We often hear that deforestation in forests and jungles like the Amazon releases carbon dioxide into the atmosphere causing a “green-house effect” that contributes to global warming. But have we considered the consequences of mangrove deforestation.
A new study conducted by Salisbury University in the US with the National University of Singapore and reported in Mongabay, has done just that, and its findings are startling. It calculated that between 2000 and 2012 there was a 2 percent loss in the world’s stored carbon, that was directly attributable to mangrove deforestation. That translates to as much as 317 million tons of CO2 emissions annually, or the equivalent of emissions from 67 million passenger vehicles. In other words, that’s more than all emissions from all sources in Poland.
And unfortunately, it is a trend that will almost certainly continue. Around the world we have seen coastal development for tourism, agriculture, aquaculture and industry and often that growth has resulted in the destruction of mangrove forests.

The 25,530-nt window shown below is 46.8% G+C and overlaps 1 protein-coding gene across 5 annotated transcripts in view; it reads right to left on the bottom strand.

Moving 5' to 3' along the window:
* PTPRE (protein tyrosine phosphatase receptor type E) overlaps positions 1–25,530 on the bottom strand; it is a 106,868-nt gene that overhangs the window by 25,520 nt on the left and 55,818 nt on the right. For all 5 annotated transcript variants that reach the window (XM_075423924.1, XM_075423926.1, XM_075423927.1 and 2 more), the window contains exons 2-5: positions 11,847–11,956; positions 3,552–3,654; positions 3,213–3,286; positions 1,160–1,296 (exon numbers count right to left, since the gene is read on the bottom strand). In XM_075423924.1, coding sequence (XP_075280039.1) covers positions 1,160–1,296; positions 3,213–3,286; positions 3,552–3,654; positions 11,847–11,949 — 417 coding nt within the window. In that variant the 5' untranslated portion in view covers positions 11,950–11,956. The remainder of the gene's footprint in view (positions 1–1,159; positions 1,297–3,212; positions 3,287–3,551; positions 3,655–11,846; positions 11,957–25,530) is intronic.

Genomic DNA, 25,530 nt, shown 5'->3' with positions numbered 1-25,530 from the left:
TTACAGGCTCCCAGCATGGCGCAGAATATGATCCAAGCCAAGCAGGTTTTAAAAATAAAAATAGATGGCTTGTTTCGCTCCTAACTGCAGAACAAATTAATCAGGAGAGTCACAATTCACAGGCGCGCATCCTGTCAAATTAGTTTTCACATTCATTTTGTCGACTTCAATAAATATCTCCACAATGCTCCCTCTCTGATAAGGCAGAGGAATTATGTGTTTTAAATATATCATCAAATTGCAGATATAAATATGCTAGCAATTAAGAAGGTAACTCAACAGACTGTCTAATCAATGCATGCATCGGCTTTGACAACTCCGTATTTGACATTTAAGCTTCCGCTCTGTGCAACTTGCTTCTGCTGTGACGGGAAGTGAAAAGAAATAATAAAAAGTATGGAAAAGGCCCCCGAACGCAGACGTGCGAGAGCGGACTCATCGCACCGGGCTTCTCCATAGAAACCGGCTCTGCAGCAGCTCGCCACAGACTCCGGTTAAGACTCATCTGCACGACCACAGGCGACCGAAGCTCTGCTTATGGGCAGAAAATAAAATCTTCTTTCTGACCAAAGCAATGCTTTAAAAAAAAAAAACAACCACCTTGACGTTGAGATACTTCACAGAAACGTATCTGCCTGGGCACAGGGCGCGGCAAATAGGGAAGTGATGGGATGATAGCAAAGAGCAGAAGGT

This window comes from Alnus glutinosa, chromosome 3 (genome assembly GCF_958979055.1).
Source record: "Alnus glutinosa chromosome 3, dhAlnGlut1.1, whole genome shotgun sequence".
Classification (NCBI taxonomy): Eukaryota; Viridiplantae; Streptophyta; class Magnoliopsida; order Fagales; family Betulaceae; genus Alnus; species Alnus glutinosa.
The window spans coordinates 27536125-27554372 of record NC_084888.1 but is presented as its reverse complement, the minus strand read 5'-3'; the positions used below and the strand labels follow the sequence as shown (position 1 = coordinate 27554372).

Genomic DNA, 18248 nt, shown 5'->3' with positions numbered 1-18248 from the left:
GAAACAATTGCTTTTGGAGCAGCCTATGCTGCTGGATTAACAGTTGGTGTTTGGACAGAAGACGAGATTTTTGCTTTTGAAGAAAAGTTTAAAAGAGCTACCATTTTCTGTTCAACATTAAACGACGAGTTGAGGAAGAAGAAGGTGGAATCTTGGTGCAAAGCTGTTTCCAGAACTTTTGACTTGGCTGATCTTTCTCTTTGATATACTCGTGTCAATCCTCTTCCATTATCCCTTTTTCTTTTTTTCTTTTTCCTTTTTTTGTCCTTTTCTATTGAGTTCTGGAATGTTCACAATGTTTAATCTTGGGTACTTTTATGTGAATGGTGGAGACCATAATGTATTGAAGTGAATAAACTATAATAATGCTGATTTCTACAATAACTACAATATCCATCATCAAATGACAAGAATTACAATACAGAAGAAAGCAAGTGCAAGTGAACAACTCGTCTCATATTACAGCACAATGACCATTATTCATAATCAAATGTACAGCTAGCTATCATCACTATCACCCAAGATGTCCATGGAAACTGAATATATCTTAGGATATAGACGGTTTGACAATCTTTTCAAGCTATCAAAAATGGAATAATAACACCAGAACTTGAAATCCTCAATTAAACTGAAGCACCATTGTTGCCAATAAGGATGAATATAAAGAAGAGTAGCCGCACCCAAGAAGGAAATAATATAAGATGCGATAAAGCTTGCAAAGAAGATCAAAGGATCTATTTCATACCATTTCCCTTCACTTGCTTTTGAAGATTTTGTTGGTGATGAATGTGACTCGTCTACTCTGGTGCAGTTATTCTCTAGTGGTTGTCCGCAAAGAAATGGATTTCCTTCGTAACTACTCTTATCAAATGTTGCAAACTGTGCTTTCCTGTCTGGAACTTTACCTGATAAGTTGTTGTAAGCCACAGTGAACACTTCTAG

30% of the World’s Mangroves are in Indonesia
Indonesia is home to 30 % of the world’s mangroves and is also seeing the most rapid deforestation, nearly 50% of the world’s total mangrove loss. Along with Myanmar, that is also seeing high rates of mangrove destruction, it makes Southeast Asia a region of extreme mangrove carbon loss.
Researchers analyzed the carbon content contained within the mangroves as well as the soil in which the mangrove grew. That’s important because approximately 70% of the stored carbon is locked in the soil. The study estimates that 4.19 billion metric tons of carbon are stored in mangroves worldwide and approximately 50% of that total carbon is stored in four countries; Brazil, Indonesia, Malaysia and Papua New Guinea. (map – global forest watch)
Over the last five decades, research suggests that 30 to 50% of the world’s mangroves have been lost along with the ecosystems that they support and the carbon that they store with severe implications for the future.
By Robert Frerck, Blue Ocean Network
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